As the director or an officer of a company – whether you’re a president, treasurer, secretary or another officer role – you often carry specific responsibilities for your company’s actions. You may have to answer to stakeholders, shareholders, the board and government regulators which may leave you personally liable if you breach your obligations.
That’s a lot of pressure!
In our litigious modern world, having liability insurance for directors and officers can protect you from losses due to claims of actual or alleged wrongful acts in your role as a director or officer. If the company indemnifies a director or officer for such liability, they will be entitled to cover under the Company Reimbursement section of the policy. This policy can help cover the financial fallout of your liabilities if you’re taken to court (whether or not you did anything wrong) or should something not go ‘according to plan.’
There are different types of business insurance to choose from, which you’ll typically be able to put together in one insurance package. The exact types you may need will depend on the nature of your business.
Here are some common insurance options company directors may wish to consider.
N.B. this article is a guide, not specific business advice for you or your company. The different types of business cover are subject to terms, conditions and exclusions specific to your policy wording or Product Disclosure Statement.
Put simply, Management Liability business insurance is designed to provide protection to both the business and its directors or officers for claims of wrongful acts in the management of the business. This can be important to have if you are a director or an officer since you may face direct legal action due to the greater responsibilities – and liabilities – you have to deal with.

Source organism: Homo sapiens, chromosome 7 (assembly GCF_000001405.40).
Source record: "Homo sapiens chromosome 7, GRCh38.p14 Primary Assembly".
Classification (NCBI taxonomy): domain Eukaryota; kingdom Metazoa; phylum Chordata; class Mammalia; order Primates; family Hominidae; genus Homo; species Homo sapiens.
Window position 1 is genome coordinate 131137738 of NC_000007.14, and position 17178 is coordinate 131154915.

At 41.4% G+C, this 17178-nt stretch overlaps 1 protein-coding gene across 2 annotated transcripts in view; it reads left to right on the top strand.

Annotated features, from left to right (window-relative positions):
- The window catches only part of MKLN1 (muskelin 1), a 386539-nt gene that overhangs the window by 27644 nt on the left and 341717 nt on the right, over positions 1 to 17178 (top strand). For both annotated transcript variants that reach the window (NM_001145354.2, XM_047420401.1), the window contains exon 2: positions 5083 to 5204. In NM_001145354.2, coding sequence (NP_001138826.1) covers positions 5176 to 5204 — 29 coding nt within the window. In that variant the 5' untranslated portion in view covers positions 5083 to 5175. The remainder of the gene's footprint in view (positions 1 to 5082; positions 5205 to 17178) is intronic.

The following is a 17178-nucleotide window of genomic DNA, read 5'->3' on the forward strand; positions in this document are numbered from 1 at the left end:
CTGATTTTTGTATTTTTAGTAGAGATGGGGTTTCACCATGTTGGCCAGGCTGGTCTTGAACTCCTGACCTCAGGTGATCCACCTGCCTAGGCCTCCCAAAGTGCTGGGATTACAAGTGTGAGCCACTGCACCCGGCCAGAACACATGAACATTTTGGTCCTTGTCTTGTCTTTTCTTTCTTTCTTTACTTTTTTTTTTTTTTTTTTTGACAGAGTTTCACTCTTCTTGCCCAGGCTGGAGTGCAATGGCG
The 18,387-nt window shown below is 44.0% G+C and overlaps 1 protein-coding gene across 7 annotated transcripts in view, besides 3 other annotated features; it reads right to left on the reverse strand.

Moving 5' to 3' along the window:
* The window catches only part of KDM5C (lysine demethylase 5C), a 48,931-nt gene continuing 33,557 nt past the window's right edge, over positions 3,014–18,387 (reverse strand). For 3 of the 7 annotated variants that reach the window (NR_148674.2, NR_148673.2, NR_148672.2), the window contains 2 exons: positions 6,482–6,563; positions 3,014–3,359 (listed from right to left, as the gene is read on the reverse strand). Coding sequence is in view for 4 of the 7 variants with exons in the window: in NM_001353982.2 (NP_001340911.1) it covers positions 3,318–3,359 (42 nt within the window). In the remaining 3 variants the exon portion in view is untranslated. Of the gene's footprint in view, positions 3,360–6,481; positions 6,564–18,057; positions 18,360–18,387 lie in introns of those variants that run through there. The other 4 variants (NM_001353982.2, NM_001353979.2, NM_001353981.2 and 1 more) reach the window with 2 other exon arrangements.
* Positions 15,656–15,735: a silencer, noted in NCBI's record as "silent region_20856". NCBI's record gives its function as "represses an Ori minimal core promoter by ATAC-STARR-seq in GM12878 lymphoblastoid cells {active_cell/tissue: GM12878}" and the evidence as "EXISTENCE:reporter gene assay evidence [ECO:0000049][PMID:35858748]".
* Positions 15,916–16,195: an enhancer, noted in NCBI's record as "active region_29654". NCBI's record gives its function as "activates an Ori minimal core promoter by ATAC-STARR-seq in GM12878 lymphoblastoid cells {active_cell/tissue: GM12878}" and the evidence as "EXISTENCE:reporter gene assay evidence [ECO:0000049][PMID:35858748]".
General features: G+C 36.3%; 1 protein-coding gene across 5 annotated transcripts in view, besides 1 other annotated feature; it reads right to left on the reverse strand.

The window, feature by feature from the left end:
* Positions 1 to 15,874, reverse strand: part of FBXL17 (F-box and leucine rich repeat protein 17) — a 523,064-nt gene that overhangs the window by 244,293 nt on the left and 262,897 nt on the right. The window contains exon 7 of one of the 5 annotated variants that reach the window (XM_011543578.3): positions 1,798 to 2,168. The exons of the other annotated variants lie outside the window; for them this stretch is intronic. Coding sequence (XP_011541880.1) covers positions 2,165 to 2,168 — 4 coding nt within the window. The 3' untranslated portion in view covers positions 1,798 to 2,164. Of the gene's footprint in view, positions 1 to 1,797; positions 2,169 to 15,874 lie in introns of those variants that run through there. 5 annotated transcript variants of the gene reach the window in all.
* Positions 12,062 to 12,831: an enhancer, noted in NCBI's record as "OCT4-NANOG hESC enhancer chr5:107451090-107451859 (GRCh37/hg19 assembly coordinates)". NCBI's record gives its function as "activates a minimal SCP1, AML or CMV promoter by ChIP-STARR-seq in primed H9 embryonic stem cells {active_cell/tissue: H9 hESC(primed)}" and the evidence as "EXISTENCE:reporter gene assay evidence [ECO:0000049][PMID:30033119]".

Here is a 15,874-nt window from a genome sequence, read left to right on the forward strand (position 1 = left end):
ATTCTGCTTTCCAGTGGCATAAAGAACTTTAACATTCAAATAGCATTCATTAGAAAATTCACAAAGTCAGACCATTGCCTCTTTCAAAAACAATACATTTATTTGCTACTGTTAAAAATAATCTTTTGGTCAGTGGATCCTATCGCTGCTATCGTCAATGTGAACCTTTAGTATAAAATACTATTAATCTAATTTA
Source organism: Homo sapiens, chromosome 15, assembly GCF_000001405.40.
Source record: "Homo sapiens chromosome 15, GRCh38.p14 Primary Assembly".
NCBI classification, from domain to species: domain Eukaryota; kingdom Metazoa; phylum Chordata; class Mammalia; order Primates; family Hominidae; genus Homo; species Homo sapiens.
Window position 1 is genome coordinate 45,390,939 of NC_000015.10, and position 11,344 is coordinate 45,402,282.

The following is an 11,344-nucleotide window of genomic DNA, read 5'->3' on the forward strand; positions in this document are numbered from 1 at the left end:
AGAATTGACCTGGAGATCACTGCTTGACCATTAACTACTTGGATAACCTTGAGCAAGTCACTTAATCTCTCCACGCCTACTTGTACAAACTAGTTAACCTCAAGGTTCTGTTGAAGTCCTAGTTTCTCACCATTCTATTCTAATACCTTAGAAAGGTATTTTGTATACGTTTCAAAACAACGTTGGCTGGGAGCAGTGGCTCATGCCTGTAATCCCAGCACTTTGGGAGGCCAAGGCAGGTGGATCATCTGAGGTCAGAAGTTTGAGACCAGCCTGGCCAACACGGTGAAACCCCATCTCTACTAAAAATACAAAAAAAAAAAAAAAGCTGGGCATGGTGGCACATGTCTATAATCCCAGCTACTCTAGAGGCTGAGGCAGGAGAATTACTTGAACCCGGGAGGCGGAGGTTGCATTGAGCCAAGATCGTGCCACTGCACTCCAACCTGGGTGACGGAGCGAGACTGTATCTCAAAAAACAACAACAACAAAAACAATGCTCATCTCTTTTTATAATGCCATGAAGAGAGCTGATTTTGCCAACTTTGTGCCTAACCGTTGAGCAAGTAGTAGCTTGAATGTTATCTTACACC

What makes Management Liability cover different from some other insurance products is that it covers you as an individual, rather than the company itself (though there are policies which cover both you and the company). You don’t pay for it yourself, as your business purchases it, but it specifically covers you and other colleagues in similar management positions.
Typically, this policy will include Directors and Officers Liability insurance – other times insurance companies will offer both ‘regular’ Management Liability business insurance and a specific policy for directors and company officers. Regardless, directors and officers policies usually contains three types of coverage: side A, side B and side C. You may have one of these, two combined together or all three.
Specific terms, coverage and wording can differ between insurers. It’s vital you go through the policy documents for further details.
Directors and officers may legally be liable for a range of things, including (but not limited to):
Accusations of sexual harassment, wrongful termination and discrimination are also not uncommon and would typically be covered by the Employment Practices Liability section of a Management Liability Business Insurance policy.
While management liability business insurance covers events that may occur in the day-to-day of running your company, Professional Indemnity insurance protects you against losses claimed by a third party due to alleged or actual negligence or errors in your professional services or advice. Being a director or company officer means you as an individual might not be providing said advice or professional services, but your employees could be (depending on what exactly your company does). This means you may need to consider taking out this policy to cover your company.
Does your company make and sell a particular product, or whole range of products? No matter how strongly you believe in your product, there is still a chance that something can go wrong – leaving you with possible legal costs. Product liability insurance protects your business against claims by third parties relating to property damage or personal injury caused by your products.